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Schools in Arizona are closed because undocumented people can't get the COVID-19 vaccine.

There is a shortage of vaccines in Arizona. However, this is unrelated to immigration.

The city of Phoenix in Arizona has been experiencing a shortage of COVID-19 vaccines. There has also been evidence of racial disparities in the distribution of the COVID-19 vaccines. However, there is no evidence to suggest that schools have been closed because immigrants without documentation have been unable to receive vaccines.

After deciding that schooling in-person would be too risky, the Cartwright School District announced that it would remain closed for the 2020-2021 school year. The district governing board unanimously voted to continue with distance learning because COVID-19 vaccines haven't yet been available to everyone in the community.

Although the Arizona Department of Health Services opened its second drive-up vaccination site in Phoenix, the effort has been hampered by a vaccine shortage. Reports also suggest that the sign-up system is unreliable.

Governor Doug Ducey acknowledged the shortage of vaccines, he told CNN: "We're in danger of running out of the vaccines we have. "All we can do is distribute what we receive from the federal government and from the private sector.”

Arizona has asked the Biden administration for a further 300,000 doses to help meet targets.

The U.S. Department of Homeland Security has said that every individual who needs a vaccine can get one, regardless of their immigration status.

According to the Associated Press, lawmakers are also working to address racial disparities in the distribution of the vaccine, as data has shown that some Americans of color eligible for the vaccine are not receiving it. Its report noted that in one neighborhood in south Phoenix, which is predominantly Hispanic, less than one in five eligible people got the vaccine.

This has led to conflict and misinformation over who should be prioritized for receiving the vaccine. Recently, Rep. Debbie Lesko, said that Americans should be prioritized over Latinos. She said that Latino citizens are "good workers" but “I'm just not going to be able to explain to my senior citizens that we're giving away the vaccines to people that (are) here illegally. I just think that's totally wrong."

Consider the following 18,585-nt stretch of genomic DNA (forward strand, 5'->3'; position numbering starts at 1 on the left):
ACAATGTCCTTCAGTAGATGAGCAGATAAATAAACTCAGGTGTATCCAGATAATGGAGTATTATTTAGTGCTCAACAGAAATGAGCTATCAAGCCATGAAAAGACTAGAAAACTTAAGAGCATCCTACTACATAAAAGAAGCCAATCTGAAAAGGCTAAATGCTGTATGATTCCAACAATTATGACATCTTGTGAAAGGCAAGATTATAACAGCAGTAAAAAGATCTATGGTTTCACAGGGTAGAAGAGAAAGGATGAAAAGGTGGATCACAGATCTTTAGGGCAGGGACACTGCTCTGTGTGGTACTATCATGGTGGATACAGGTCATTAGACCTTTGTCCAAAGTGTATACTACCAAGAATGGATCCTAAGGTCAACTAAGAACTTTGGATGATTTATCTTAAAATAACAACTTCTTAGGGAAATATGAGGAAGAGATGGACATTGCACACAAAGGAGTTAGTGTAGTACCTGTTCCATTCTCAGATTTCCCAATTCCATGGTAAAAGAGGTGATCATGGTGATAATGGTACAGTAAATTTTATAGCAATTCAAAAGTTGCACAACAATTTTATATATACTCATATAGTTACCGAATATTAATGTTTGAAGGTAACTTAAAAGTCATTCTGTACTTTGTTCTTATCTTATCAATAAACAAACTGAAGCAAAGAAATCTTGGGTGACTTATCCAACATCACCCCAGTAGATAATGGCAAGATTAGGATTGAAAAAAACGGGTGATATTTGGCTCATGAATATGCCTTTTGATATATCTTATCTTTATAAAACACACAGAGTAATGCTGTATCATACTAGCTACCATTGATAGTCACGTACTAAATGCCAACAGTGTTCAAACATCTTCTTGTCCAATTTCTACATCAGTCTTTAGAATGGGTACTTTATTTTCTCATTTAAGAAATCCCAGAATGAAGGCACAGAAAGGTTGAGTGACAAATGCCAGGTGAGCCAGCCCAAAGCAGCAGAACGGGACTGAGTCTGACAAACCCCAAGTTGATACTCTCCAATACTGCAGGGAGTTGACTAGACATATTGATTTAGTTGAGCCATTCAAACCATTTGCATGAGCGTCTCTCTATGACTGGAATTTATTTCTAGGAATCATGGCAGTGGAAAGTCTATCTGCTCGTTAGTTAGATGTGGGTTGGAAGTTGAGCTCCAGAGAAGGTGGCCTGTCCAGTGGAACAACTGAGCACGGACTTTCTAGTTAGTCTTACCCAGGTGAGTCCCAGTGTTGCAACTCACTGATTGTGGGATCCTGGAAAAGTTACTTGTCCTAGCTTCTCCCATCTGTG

Lesko’s comments are factually incorrect and have been criticized by opponents.

"It reeks of racism," Martin Quezada said, a democratic senator whose district overlaps with Lesko’s. "There are a lot of people of color in her district and for her to be disconnected and really that offensive about how she sees us, as nothing more than good workers and not entitled to equitable vaccine distribution."

As NBC notes, around 23 percent of Arizona's population is Latino, but less than 4 percent are undocumented. Senior citizens and healthcare workers have already been prioritized. An article in Fox News stating that some immigrants were taking part in "vaccine tourism" in Arizona has since been removed.

It is true that schools in the Cartwright District were closed due to the shortage of vaccines. There is no evidence that this had anything to do with immigration.

The COVID-19 pandemic has given rise to a lot of potentially dangerous misinformation. For reliable advice on COVID-19 including symptoms, prevention and available treatment, please refer to the World Health Organisation or your national healthcare authority.

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